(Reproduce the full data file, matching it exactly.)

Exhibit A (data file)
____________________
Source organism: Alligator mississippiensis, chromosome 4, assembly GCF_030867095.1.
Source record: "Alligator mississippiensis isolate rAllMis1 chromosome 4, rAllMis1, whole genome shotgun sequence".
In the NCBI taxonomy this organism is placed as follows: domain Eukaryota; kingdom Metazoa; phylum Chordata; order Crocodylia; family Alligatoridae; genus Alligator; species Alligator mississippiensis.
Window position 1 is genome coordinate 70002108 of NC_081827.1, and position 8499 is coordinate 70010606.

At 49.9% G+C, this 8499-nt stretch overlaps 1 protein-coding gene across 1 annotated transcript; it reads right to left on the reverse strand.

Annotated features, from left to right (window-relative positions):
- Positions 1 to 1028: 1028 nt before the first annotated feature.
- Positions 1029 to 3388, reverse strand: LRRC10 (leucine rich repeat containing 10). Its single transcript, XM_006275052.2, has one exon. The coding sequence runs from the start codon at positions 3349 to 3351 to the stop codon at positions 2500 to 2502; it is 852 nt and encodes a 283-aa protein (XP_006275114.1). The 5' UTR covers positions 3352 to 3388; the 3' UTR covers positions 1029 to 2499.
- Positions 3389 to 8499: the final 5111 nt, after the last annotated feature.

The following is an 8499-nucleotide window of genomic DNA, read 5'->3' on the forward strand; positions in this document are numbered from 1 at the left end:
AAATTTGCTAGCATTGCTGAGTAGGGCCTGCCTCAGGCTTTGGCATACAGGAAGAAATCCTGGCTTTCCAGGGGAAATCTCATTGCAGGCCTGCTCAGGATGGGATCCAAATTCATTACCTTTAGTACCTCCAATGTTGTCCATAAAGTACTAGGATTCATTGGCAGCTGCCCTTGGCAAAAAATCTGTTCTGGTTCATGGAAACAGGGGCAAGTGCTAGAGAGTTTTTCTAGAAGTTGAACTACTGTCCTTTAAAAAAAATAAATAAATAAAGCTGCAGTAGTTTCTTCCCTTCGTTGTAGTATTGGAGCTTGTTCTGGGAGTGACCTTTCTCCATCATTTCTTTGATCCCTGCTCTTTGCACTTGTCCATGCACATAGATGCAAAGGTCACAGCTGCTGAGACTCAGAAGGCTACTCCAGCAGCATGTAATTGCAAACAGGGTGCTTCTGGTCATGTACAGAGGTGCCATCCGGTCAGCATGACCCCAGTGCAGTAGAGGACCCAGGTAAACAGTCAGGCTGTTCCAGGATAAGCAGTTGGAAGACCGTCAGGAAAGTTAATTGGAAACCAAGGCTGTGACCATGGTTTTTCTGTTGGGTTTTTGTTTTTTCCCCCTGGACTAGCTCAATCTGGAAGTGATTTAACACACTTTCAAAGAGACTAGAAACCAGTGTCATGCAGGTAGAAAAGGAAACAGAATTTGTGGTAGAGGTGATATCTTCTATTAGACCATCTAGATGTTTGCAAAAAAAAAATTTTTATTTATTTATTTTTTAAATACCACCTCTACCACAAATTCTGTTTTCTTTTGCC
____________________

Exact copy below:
Source organism: Alligator mississippiensis, chromosome 4, assembly GCF_030867095.1.
Source record: "Alligator mississippiensis isolate rAllMis1 chromosome 4, rAllMis1, whole genome shotgun sequence".
In the NCBI taxonomy this organism is placed as follows: domain Eukaryota; kingdom Metazoa; phylum Chordata; order Crocodylia; family Alligatoridae; genus Alligator; species Alligator mississippiensis.
Window position 1 is genome coordinate 70002108 of NC_081827.1, and position 8499 is coordinate 70010606.

At 49.9% G+C, this 8499-nt stretch overlaps 1 protein-coding gene across 1 annotated transcript; it reads right to left on the reverse strand.

Annotated features, from left to right (window-relative positions):
- Positions 1 to 1028: 1028 nt before the first annotated feature.
- Positions 1029 to 3388, reverse strand: LRRC10 (leucine rich repeat containing 10). Its single transcript, XM_006275052.2, has one exon. The coding sequence runs from the start codon at positions 3349 to 3351 to the stop codon at positions 2500 to 2502; it is 852 nt and encodes a 283-aa protein (XP_006275114.1). The 5' UTR covers positions 3352 to 3388; the 3' UTR covers positions 1029 to 2499.
- Positions 3389 to 8499: the final 5111 nt, after the last annotated feature.

The following is an 8499-nucleotide window of genomic DNA, read 5'->3' on the forward strand; positions in this document are numbered from 1 at the left end:
AAATTTGCTAGCATTGCTGAGTAGGGCCTGCCTCAGGCTTTGGCATACAGGAAGAAATCCTGGCTTTCCAGGGGAAATCTCATTGCAGGCCTGCTCAGGATGGGATCCAAATTCATTACCTTTAGTACCTCCAATGTTGTCCATAAAGTACTAGGATTCATTGGCAGCTGCCCTTGGCAAAAAATCTGTTCTGGTTCATGGAAACAGGGGCAAGTGCTAGAGAGTTTTTCTAGAAGTTGAACTACTGTCCTTTAAAAAAAATAAATAAATAAAGCTGCAGTAGTTTCTTCCCTTCGTTGTAGTATTGGAGCTTGTTCTGGGAGTGACCTTTCTCCATCATTTCTTTGATCCCTGCTCTTTGCACTTGTCCATGCACATAGATGCAAAGGTCACAGCTGCTGAGACTCAGAAGGCTACTCCAGCAGCATGTAATTGCAAACAGGGTGCTTCTGGTCATGTACAGAGGTGCCATCCGGTCAGCATGACCCCAGTGCAGTAGAGGACCCAGGTAAACAGTCAGGCTGTTCCAGGATAAGCAGTTGGAAGACCGTCAGGAAAGTTAATTGGAAACCAAGGCTGTGACCATGGTTTTTCTGTTGGGTTTTTGTTTTTTCCCCCTGGACTAGCTCAATCTGGAAGTGATTTAACACACTTTCAAAGAGACTAGAAACCAGTGTCATGCAGGTAGAAAAGGAAACAGAATTTGTGGTAGAGGTGATATCTTCTATTAGACCATCTAGATGTTTGCAAAAAAAAAATTTTTATTTATTTATTTTTTAAATACCACCTCTACCACAAATTCTGTTTTCTTTTGCC